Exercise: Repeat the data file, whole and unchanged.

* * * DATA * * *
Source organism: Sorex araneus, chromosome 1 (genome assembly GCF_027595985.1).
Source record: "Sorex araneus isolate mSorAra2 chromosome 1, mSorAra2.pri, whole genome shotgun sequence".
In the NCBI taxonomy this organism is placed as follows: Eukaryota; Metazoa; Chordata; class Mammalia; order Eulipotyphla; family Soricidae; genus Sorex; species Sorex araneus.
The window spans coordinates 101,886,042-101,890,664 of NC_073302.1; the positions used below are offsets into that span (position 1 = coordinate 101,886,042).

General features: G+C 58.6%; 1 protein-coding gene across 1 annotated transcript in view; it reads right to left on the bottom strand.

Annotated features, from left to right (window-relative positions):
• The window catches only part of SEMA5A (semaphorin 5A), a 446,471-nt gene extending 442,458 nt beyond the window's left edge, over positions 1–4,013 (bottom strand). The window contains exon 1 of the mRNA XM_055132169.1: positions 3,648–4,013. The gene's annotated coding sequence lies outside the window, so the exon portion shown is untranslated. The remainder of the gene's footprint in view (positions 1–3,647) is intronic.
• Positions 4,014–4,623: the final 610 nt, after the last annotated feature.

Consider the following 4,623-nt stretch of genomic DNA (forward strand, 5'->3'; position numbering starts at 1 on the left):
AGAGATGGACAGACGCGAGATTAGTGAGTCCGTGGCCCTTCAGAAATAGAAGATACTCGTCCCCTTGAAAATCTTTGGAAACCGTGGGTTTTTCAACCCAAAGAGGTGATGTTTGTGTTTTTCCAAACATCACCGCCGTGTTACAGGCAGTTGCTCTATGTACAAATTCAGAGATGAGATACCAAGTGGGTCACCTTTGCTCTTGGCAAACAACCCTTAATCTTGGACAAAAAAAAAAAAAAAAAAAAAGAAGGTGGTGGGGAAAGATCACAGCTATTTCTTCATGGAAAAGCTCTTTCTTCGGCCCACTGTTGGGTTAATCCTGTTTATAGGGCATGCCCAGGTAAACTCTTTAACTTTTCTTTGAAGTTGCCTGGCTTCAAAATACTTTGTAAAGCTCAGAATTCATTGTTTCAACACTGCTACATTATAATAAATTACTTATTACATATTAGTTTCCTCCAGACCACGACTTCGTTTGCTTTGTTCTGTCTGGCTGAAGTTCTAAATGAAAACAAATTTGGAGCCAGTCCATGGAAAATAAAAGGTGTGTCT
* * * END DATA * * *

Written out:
Source organism: Sorex araneus, chromosome 1 (genome assembly GCF_027595985.1).
Source record: "Sorex araneus isolate mSorAra2 chromosome 1, mSorAra2.pri, whole genome shotgun sequence".
In the NCBI taxonomy this organism is placed as follows: Eukaryota; Metazoa; Chordata; class Mammalia; order Eulipotyphla; family Soricidae; genus Sorex; species Sorex araneus.
The window spans coordinates 101,886,042-101,890,664 of NC_073302.1; the positions used below are offsets into that span (position 1 = coordinate 101,886,042).

General features: G+C 58.6%; 1 protein-coding gene across 1 annotated transcript in view; it reads right to left on the bottom strand.

Annotated features, from left to right (window-relative positions):
• The window catches only part of SEMA5A (semaphorin 5A), a 446,471-nt gene extending 442,458 nt beyond the window's left edge, over positions 1–4,013 (bottom strand). The window contains exon 1 of the mRNA XM_055132169.1: positions 3,648–4,013. The gene's annotated coding sequence lies outside the window, so the exon portion shown is untranslated. The remainder of the gene's footprint in view (positions 1–3,647) is intronic.
• Positions 4,014–4,623: the final 610 nt, after the last annotated feature.

Consider the following 4,623-nt stretch of genomic DNA (forward strand, 5'->3'; position numbering starts at 1 on the left):
AGAGATGGACAGACGCGAGATTAGTGAGTCCGTGGCCCTTCAGAAATAGAAGATACTCGTCCCCTTGAAAATCTTTGGAAACCGTGGGTTTTTCAACCCAAAGAGGTGATGTTTGTGTTTTTCCAAACATCACCGCCGTGTTACAGGCAGTTGCTCTATGTACAAATTCAGAGATGAGATACCAAGTGGGTCACCTTTGCTCTTGGCAAACAACCCTTAATCTTGGACAAAAAAAAAAAAAAAAAAAAAGAAGGTGGTGGGGAAAGATCACAGCTATTTCTTCATGGAAAAGCTCTTTCTTCGGCCCACTGTTGGGTTAATCCTGTTTATAGGGCATGCCCAGGTAAACTCTTTAACTTTTCTTTGAAGTTGCCTGGCTTCAAAATACTTTGTAAAGCTCAGAATTCATTGTTTCAACACTGCTACATTATAATAAATTACTTATTACATATTAGTTTCCTCCAGACCACGACTTCGTTTGCTTTGTTCTGTCTGGCTGAAGTTCTAAATGAAAACAAATTTGGAGCCAGTCCATGGAAAATAAAAGGTGTGTCT